When people go to church, I think they spend a lot of time worrying about what others in the church think of them. If you are new in church, you worry whether you will be liked and accepted. If you’ve been going to a church for a long time, you worry whether you are living up to the expectations of what other church goers think you are supposed to behave like. If you are pastor of a church, you worry about whether your message is packaged in a way that makes it current and appealing and whether your worship music is cool, because the health of your church is most often determined by its numbers, so you worry about attracting and keeping members.

At the Experience, I didn’t worry about any of those things, and I got the feeling nobody else there was worried, which is notable, because several were artists, opening their insides for the world to see –

some audibly…



some with paint and brush…


some with design


Freedom was in their work, born of a lack of preoccupation with the judgement of wORTHY eyes – their work on display, not for the glory of their own names, but for concern over broken-hearted children and families – energized by inspiration that comes from the love a Father.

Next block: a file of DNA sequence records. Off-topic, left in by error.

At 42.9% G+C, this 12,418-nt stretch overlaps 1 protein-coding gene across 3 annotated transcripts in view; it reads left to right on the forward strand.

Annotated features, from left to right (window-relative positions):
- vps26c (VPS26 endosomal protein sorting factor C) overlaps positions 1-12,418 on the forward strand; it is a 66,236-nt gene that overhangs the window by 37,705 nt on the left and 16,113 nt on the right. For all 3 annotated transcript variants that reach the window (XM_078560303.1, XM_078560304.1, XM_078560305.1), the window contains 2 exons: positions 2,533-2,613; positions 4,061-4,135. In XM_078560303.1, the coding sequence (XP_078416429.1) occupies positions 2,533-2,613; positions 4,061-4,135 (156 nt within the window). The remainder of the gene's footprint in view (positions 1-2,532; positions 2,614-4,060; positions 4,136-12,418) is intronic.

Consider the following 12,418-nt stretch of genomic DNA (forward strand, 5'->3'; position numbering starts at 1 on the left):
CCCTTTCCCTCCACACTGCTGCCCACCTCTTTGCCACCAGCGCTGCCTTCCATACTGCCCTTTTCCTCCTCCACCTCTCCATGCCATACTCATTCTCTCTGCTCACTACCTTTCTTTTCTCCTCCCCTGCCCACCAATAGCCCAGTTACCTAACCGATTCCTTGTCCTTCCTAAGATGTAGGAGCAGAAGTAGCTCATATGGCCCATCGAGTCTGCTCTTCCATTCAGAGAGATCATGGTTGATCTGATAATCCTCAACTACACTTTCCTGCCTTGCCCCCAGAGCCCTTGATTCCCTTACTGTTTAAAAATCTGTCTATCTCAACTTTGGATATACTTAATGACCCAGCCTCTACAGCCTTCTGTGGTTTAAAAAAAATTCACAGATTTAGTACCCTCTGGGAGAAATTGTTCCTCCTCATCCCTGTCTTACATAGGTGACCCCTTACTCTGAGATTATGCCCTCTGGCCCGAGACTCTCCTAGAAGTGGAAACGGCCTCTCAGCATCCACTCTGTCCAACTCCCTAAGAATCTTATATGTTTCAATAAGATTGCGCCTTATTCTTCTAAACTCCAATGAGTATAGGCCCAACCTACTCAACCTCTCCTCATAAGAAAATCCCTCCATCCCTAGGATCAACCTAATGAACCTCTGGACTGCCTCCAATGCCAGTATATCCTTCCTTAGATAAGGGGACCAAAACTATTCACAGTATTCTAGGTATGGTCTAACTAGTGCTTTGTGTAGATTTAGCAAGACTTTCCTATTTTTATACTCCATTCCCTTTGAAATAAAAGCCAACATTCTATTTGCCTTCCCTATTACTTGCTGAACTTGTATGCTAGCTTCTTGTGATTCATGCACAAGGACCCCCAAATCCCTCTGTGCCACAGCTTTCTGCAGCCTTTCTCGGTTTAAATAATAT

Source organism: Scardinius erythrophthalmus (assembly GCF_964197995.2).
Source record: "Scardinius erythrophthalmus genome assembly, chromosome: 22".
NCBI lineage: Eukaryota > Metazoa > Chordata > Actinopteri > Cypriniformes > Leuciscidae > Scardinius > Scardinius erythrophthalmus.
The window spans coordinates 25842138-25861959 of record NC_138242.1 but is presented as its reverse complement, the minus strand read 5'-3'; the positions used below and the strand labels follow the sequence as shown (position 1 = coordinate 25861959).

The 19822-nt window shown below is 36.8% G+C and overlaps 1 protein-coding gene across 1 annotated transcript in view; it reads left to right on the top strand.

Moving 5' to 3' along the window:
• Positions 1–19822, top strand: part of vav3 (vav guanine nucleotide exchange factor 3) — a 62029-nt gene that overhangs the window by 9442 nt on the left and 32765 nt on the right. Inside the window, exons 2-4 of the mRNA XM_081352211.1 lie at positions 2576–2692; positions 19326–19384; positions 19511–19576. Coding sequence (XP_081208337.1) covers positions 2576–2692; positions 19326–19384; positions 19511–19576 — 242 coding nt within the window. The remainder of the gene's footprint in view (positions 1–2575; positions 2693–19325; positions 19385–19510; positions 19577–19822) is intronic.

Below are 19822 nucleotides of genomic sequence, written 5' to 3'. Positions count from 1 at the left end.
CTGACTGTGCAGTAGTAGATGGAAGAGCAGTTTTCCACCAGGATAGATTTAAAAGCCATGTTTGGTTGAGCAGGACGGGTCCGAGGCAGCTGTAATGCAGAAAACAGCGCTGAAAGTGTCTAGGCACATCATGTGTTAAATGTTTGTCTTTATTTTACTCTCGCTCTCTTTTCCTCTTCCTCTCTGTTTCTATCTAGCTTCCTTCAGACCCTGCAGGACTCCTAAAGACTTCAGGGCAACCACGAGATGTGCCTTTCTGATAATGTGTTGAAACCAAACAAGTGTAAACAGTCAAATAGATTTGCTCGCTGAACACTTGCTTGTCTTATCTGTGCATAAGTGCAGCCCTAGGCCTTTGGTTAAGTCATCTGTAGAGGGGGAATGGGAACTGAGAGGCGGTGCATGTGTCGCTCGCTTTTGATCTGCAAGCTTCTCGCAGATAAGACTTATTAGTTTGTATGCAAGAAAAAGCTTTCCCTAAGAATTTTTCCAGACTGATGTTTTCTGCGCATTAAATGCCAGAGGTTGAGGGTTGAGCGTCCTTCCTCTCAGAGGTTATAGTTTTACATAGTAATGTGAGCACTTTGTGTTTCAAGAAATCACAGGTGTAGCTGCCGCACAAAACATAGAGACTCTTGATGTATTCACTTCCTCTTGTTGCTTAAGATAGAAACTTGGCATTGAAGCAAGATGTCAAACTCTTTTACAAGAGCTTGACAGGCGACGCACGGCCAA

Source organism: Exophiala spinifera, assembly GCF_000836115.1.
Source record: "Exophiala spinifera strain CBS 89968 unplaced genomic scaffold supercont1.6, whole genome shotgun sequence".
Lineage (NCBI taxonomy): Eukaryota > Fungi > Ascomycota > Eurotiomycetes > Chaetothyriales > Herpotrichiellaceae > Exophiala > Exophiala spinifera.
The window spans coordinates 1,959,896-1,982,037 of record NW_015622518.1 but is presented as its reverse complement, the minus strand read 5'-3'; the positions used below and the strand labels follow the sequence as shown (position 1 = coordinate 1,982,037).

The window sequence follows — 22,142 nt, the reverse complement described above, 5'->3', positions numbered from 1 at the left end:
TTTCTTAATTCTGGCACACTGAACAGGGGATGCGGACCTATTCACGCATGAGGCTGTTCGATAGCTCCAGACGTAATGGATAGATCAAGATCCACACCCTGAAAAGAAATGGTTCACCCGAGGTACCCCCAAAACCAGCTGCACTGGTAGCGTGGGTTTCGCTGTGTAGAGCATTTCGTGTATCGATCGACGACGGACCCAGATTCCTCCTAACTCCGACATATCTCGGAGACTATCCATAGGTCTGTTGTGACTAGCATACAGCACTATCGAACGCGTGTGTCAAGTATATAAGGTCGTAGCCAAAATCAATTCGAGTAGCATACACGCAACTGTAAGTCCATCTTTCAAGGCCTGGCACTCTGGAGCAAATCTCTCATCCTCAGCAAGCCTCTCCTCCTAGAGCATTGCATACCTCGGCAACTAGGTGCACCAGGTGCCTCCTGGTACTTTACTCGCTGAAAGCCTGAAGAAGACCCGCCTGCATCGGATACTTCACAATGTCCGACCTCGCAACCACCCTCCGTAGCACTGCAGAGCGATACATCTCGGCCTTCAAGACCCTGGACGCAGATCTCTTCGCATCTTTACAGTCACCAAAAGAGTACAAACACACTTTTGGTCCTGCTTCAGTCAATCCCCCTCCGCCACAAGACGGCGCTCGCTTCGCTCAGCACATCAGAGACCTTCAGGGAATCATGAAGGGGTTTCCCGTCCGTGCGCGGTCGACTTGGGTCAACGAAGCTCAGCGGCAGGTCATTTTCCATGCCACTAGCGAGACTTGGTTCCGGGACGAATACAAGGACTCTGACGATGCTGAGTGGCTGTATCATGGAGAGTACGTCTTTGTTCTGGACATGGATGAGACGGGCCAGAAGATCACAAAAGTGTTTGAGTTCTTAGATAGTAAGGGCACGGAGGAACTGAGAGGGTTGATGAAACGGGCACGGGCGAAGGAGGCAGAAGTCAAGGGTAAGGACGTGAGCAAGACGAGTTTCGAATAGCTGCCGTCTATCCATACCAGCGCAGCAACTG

It is a trend in the modern Evangelical church to advertise its aim to toss religion aside in favor of relationship – relationship of a closer, more authentic type with Christ, and hopefully with other people. Maybe this mission has been accomplished in certain ways, but lately I can’t help but feel like the modern church has sacrificed one sort of religious behavior for another. We’ve forsaken the organs and hymnals for electric guitars and catchy chord structures, but has this resulted in more intimate connections in our worship? Pastors have put away their suits and ties in favor of polos and blue jeans, but are they more approachable? We’ve all become less formal in our approach to church, but are we losing sight of our primary calling in favor of trying not to look religious? Are we forgetting to love people?

Sometimes I wonder if it’s even possible to avoid religion. Atheists and agnostics claim they do, but I find few things more religious than spending energy ignoring God’s existence or the capability of knowing such things. Certain faith bodies try to step outside religion by centering on community and trying to live missional lives, and this seems to work pretty well until they meet in groups of greater size, where they tend to fall into many of the same patterns they aimed to avoid.